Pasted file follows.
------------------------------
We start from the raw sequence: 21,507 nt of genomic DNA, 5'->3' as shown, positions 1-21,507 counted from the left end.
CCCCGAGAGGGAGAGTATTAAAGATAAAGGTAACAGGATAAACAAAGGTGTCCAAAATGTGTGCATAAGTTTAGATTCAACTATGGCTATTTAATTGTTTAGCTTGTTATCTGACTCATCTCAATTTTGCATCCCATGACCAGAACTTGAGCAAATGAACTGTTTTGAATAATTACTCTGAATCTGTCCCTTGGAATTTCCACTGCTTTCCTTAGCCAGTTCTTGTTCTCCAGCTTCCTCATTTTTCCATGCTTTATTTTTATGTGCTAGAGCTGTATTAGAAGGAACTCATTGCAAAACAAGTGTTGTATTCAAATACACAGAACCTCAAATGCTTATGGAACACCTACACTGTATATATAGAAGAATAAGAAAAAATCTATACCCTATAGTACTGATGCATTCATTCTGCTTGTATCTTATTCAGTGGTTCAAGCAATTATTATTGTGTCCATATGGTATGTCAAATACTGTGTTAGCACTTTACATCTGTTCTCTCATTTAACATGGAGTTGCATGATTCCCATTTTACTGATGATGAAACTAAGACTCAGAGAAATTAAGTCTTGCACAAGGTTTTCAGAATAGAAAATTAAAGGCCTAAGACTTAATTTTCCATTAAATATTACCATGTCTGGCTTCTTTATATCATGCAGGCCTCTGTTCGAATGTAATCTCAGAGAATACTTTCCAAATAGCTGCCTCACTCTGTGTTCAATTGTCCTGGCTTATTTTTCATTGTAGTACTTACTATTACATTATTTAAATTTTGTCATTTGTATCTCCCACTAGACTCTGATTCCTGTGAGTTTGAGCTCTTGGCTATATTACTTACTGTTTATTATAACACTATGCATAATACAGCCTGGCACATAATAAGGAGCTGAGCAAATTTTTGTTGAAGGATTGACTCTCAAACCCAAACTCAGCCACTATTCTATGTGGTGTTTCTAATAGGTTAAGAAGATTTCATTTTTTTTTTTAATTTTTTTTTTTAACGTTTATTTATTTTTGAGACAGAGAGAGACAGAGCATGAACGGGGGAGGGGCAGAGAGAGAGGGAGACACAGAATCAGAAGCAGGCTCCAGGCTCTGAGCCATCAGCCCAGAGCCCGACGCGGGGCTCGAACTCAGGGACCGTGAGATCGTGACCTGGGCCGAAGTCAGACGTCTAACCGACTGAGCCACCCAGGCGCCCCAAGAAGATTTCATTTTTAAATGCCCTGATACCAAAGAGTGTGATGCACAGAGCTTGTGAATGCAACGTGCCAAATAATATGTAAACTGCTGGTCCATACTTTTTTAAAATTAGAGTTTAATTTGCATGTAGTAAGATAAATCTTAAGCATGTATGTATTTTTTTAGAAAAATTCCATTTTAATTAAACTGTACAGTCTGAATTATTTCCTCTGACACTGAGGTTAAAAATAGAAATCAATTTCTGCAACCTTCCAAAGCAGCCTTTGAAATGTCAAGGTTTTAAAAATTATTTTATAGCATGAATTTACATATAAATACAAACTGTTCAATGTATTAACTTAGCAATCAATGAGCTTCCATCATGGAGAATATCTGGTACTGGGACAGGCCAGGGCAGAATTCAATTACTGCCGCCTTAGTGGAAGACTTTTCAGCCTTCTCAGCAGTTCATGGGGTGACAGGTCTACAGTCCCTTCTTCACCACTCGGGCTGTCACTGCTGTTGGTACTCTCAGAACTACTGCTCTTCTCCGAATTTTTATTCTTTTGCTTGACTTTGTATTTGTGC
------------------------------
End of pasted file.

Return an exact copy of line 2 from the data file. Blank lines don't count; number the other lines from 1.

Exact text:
CCCCGAGAGGGAGAGTATTAAAGATAAAGGTAACAGGATAAACAAAGGTGTCCAAAATGTGTGCATAAGTTTAGATTCAACTATGGCTATTTAATTGTTTAGCTTGTTATCTGACTCATCTCAATTTTGCATCCCATGACCAGAACTTGAGCAAATGAACTGTTTTGAATAATTACTCTGAATCTGTCCCTTGGAATTTCCACTGCTTTCCTTAGCCAGTTCTTGTTCTCCAGCTTCCTCATTTTTCCATGCTTTATTTTTATGTGCTAGAGCTGTATTAGAAGGAACTCATTGCAAAACAAGTGTTGTATTCAAATACACAGAACCTCAAATGCTTATGGAACACCTACACTGTATATATAGAAGAATAAGAAAAAATCTATACCCTATAGTACTGATGCATTCATTCTGCTTGTATCTTATTCAGTGGTTCAAGCAATTATTATTGTGTCCATATGGTATGTCAAATACTGTGTTAGCACTTTACATCTGTTCTCTCATTTAACATGGAGTTGCATGATTCCCATTTTACTGATGATGAAACTAAGACTCAGAGAAATTAAGTCTTGCACAAGGTTTTCAGAATAGAAAATTAAAGGCCTAAGACTTAATTTTCCATTAAATATTACCATGTCTGGCTTCTTTATATCATGCAGGCCTCTGTTCGAATGTAATCTCAGAGAATACTTTCCAAATAGCTGCCTCACTCTGTGTTCAATTGTCCTGGCTTATTTTTCATTGTAGTACTTACTATTACATTATTTAAATTTTGTCATTTGTATCTCCCACTAGACTCTGATTCCTGTGAGTTTGAGCTCTTGGCTATATTACTTACTGTTTATTATAACACTATGCATAATACAGCCTGGCACATAATAAGGAGCTGAGCAAATTTTTGTTGAAGGATTGACTCTCAAACCCAAACTCAGCCACTATTCTATGTGGTGTTTCTAATAGGTTAAGAAGATTTCATTTTTTTTTTTAATTTTTTTTTTTAACGTTTATTTATTTTTGAGACAGAGAGAGACAGAGCATGAACGGGGGAGGGGCAGAGAGAGAGGGAGACACAGAATCAGAAGCAGGCTCCAGGCTCTGAGCCATCAGCCCAGAGCCCGACGCGGGGCTCGAACTCAGGGACCGTGAGATCGTGACCTGGGCCGAAGTCAGACGTCTAACCGACTGAGCCACCCAGGCGCCCCAAGAAGATTTCATTTTTAAATGCCCTGATACCAAAGAGTGTGATGCACAGAGCTTGTGAATGCAACGTGCCAAATAATATGTAAACTGCTGGTCCATACTTTTTTAAAATTAGAGTTTAATTTGCATGTAGTAAGATAAATCTTAAGCATGTATGTATTTTTTTAGAAAAATTCCATTTTAATTAAACTGTACAGTCTGAATTATTTCCTCTGACACTGAGGTTAAAAATAGAAATCAATTTCTGCAACCTTCCAAAGCAGCCTTTGAAATGTCAAGGTTTTAAAAATTATTTTATAGCATGAATTTACATATAAATACAAACTGTTCAATGTATTAACTTAGCAATCAATGAGCTTCCATCATGGAGAATATCTGGTACTGGGACAGGCCAGGGCAGAATTCAATTACTGCCGCCTTAGTGGAAGACTTTTCAGCCTTCTCAGCAGTTCATGGGGTGACAGGTCTACAGTCCCTTCTTCACCACTCGGGCTGTCACTGCTGTTGGTACTCTCAGAACTACTGCTCTTCTCCGAATTTTTATTCTTTTGCTTGACTTTGTATTTGTGC